“Many of our decisions to add things we think we need in our home or will enjoy in life are the cause of additional clutter and stress. It’s become almost second nature in our culture to think we are going to enhance our life with something new when inadvertently we have made it more complicated.”
–Make Room for What You Love, Melissa Michaels
Clutter threatens to suck the life right out of us, doesn’t it?
We’ve added more debt by buying things we really didn’t need, we’ve created more clutter, we own more clothes, and we bring in more furniture and toys. Then we wonder why we are so disorganized and overwhelmed.
When I started to realize my own tendency to create and invite too much of what I didn’t even want in my daily life, I decided to make some changes by paying more attention to what was in my home so I could quiet the pace and chaos of life. I started being more intentional about my actions and what I invited into my life so I could begin to pare down and simplify.
What do I do everyday that complicates my life? What everyday decisions could I make that would make life more simple or some dreaded tasks unnecessary?
Decluttering our home starts with getting better with our decision-making process!
Here are five steps to start simplifying your life and home:
1. Avoid temptation
When you can, don’t go to places that will cause you to buy more stuff to deal with or tempt you with more decisions to make. Try consolidating shopping lists and trips so you don’t make multiple visits in a week. It’s amazing how much less you buy and how much easier your subsequent decisions are when you spend less time going into stores.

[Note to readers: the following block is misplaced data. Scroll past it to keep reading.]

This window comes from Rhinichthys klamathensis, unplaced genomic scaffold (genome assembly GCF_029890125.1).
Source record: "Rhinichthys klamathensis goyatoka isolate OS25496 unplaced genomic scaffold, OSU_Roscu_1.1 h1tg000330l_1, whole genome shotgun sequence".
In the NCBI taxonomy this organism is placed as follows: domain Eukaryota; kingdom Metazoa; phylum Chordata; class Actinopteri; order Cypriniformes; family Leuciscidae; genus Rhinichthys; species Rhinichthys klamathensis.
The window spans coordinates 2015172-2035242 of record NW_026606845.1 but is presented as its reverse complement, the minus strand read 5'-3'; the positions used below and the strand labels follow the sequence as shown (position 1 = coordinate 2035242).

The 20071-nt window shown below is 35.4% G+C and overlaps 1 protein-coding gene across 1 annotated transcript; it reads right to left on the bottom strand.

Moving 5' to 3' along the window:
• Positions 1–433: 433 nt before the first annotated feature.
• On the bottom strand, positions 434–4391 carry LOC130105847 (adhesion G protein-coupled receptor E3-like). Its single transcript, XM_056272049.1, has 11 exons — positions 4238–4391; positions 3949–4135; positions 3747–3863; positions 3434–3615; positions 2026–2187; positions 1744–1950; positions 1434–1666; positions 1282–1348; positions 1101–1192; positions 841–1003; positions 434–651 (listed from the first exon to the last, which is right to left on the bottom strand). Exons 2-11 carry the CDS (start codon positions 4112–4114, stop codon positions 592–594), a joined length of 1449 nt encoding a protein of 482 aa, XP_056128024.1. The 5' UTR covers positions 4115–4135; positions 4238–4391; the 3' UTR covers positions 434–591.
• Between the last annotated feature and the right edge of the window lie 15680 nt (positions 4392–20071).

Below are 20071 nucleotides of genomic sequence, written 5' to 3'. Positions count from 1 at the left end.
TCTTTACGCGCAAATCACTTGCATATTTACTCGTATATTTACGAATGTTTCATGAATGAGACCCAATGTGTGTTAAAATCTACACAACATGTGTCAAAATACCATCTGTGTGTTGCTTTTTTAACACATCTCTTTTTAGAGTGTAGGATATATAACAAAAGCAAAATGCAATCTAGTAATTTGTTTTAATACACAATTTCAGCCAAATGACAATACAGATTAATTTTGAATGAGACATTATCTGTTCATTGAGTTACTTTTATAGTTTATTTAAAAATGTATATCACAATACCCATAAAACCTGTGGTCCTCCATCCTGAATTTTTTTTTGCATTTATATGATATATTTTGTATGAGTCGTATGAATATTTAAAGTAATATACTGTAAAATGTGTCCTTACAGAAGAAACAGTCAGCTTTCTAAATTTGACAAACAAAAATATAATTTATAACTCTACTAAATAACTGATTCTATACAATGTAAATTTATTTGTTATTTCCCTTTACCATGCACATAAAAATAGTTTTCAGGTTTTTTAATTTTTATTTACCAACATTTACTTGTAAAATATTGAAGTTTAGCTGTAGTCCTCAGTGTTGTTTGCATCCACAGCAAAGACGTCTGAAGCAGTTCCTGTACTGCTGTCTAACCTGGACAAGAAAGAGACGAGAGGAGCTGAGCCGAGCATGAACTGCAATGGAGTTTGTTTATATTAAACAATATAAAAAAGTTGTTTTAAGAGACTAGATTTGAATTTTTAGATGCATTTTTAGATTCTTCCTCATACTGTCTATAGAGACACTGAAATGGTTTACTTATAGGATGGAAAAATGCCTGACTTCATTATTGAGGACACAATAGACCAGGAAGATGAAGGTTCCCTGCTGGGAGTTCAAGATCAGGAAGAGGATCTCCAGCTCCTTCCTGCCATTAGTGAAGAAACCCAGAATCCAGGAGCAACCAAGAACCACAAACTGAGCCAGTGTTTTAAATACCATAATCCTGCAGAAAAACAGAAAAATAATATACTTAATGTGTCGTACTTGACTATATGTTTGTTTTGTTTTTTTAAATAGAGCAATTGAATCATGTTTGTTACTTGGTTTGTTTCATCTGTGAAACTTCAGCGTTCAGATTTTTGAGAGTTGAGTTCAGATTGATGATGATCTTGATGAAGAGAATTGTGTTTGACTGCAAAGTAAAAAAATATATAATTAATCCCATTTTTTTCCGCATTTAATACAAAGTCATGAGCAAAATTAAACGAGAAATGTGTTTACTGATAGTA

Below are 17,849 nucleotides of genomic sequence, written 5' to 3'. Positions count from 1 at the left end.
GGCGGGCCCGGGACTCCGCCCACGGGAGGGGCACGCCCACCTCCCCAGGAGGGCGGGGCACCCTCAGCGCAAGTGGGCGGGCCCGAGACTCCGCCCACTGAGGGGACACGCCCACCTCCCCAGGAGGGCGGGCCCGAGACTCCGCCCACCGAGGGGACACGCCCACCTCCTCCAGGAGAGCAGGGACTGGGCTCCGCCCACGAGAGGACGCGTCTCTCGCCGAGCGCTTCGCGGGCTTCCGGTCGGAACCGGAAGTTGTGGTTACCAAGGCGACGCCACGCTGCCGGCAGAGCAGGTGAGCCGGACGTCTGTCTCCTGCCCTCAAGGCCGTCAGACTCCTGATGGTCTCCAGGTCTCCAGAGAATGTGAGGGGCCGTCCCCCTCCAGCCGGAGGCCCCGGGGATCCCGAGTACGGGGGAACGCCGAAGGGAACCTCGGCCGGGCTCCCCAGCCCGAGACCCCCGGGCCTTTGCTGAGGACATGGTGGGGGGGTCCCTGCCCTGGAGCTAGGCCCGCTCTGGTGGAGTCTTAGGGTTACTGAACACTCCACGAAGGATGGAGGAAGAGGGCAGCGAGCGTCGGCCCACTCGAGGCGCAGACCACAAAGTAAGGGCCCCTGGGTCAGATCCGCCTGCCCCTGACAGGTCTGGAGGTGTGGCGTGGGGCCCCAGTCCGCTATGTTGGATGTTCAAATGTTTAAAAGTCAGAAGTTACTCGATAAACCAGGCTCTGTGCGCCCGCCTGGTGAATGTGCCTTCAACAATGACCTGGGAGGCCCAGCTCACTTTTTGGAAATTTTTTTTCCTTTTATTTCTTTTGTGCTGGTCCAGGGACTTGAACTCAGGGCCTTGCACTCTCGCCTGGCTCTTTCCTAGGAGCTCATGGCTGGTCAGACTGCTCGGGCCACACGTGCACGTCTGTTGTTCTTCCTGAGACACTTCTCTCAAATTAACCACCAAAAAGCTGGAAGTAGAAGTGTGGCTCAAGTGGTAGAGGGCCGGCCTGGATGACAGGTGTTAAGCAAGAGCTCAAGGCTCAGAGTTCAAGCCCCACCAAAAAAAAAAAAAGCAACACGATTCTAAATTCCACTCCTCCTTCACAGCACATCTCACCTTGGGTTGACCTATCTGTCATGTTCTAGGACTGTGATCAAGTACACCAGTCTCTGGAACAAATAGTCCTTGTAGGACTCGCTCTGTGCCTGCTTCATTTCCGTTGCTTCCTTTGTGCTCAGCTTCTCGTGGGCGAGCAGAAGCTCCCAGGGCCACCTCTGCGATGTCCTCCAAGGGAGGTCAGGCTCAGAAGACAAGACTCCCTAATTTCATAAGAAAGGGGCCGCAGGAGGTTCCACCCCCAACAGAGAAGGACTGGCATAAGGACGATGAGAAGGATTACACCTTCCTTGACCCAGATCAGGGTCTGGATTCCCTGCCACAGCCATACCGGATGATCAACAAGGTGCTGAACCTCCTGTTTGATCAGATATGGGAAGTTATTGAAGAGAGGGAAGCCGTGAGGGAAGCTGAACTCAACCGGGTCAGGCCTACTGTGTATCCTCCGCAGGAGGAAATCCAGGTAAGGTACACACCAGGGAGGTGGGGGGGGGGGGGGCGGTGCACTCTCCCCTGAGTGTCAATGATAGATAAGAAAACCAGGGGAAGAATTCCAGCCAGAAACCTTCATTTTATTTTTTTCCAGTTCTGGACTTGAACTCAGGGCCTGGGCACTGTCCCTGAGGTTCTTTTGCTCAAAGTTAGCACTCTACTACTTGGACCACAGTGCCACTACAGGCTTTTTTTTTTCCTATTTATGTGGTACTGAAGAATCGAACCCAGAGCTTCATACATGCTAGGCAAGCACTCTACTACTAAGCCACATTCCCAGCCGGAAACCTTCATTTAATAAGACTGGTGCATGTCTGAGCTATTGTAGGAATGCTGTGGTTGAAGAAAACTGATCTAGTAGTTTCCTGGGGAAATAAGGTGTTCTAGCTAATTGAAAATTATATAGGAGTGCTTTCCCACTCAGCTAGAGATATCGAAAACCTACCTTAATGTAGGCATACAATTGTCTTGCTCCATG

2. Simplify your daily options and choices.
If you are a busy person or struggle with excess clutter, you have too many decisions to make. Why complicate life with unnecessary ones? Instead of keeping thirty outfits in your closet, try to create five you love and use accessories to change them. You’ll save daily stress and lots of laundry! Instead of having four sets of dishes in various colors and patterns, keep one basic set in a neutral color and fancy it up with colorful salad plates or glasses. Embrace one item that has multiple purposes rather than several specialty items.
3. Commit to making the simplest decision as often as possible.
Don’t rationalize a choice that makes life or storage more complicated. If you rarely use your food processor, give it away and don’t give it a second thought. Don’t even consider what you might do with it someday; just let it go. If you find you really do need a food processor on occasion, find a neighbor or relative who will loan one to you. Some decisions might sting for a week, but if you rarely used those items, you’ll soon forget what you gave away.
4. Make a daily to-do list and set home goals.
Defined vision for your day and home will keep you focused on what matters. When you have a clear task, you are able to bring less decisions and stuff into your life by focusing on and finishing what really matters to you.
5. When in doubt, throw it out.
When you are in the midst of a major decluttering project that make take weeks or months, you don’t have time to analyze every possible item. If I’m not sure if I want something or not, it has to become a firm, clear no. I don’t even let myself think about who else might want it or how much money I spent on it. If time is of the essence and decluttering is the ultimate goal, off it goes to charity.
***This article is adapted with permission from the new book, Make Room for What You Love (Harvest House Publishers 2016) by New York Times Bestselling Author Melissa Michaels. Make Room for What You Love offers practical strategies and essential tips for how to simplify so you can make room in your life and home for what you really love!
Find more decorating, homemaking, and organization inspiration in my bestselling books!